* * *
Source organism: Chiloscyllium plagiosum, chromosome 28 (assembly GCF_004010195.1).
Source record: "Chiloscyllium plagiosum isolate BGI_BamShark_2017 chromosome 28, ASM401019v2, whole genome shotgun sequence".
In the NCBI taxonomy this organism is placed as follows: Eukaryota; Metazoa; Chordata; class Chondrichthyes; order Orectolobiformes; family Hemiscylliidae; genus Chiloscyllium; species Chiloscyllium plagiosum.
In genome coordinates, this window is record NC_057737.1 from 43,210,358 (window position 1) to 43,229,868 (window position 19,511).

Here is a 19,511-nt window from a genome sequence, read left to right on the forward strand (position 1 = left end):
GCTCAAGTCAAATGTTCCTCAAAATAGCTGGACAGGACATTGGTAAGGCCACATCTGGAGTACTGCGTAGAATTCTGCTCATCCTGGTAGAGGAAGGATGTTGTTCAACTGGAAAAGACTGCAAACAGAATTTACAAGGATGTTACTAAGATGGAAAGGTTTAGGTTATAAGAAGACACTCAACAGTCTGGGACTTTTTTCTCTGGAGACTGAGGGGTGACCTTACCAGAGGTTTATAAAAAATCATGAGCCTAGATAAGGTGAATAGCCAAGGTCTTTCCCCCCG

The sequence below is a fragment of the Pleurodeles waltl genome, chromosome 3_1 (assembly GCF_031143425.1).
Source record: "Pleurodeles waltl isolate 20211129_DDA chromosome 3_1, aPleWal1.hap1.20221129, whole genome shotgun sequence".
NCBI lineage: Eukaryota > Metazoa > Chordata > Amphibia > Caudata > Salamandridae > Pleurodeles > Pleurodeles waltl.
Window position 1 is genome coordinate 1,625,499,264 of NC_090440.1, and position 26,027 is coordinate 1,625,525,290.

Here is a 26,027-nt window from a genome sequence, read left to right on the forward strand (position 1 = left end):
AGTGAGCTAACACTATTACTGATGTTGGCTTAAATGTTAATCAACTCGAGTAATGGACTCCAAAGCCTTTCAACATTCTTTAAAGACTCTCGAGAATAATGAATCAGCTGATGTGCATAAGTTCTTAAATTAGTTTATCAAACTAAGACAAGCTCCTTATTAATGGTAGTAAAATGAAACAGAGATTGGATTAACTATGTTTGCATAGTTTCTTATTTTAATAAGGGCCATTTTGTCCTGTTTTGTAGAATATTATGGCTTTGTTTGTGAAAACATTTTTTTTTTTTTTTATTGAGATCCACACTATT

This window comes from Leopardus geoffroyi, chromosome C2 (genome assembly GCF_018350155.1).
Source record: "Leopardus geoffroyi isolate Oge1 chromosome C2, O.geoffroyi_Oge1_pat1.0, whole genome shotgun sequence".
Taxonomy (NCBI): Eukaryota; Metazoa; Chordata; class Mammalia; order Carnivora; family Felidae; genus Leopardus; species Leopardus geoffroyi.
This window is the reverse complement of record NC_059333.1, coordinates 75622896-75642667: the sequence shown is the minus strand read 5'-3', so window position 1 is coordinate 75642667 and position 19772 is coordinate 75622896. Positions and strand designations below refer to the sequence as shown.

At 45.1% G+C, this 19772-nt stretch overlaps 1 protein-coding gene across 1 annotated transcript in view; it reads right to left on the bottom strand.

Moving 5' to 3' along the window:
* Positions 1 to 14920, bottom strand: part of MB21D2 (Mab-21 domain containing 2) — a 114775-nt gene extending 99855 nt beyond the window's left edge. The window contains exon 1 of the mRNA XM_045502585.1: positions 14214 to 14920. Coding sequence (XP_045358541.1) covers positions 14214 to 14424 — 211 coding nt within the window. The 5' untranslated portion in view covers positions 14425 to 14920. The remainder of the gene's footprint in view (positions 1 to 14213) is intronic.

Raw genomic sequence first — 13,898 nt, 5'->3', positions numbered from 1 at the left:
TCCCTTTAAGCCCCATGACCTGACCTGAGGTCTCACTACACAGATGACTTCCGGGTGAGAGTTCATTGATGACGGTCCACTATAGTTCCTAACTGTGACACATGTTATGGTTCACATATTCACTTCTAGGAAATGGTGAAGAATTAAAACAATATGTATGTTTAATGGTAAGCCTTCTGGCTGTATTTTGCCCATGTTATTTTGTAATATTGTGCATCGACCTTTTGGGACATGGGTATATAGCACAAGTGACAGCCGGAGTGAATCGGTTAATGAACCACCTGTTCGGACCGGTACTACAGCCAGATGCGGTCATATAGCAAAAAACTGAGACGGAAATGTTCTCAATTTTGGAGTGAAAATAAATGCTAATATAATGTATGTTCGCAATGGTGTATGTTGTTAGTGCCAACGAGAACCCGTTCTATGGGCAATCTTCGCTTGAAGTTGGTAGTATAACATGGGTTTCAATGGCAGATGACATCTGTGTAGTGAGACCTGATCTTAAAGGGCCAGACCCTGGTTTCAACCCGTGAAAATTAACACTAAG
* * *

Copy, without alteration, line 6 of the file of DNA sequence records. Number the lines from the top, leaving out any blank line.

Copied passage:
GCTCAAGTCAAATGTTCCTCAAAATAGCTGGACAGGACATTGGTAAGGCCACATCTGGAGTACTGCGTAGAATTCTGCTCATCCTGGTAGAGGAAGGATGTTGTTCAACTGGAAAAGACTGCAAACAGAATTTACAAGGATGTTACTAAGATGGAAAGGTTTAGGTTATAAGAAGACACTCAACAGTCTGGGACTTTTTTCTCTGGAGACTGAGGGGTGACCTTACCAGAGGTTTATAAAAAATCATGAGCCTAGATAAGGTGAATAGCCAAGGTCTTTCCCCCCG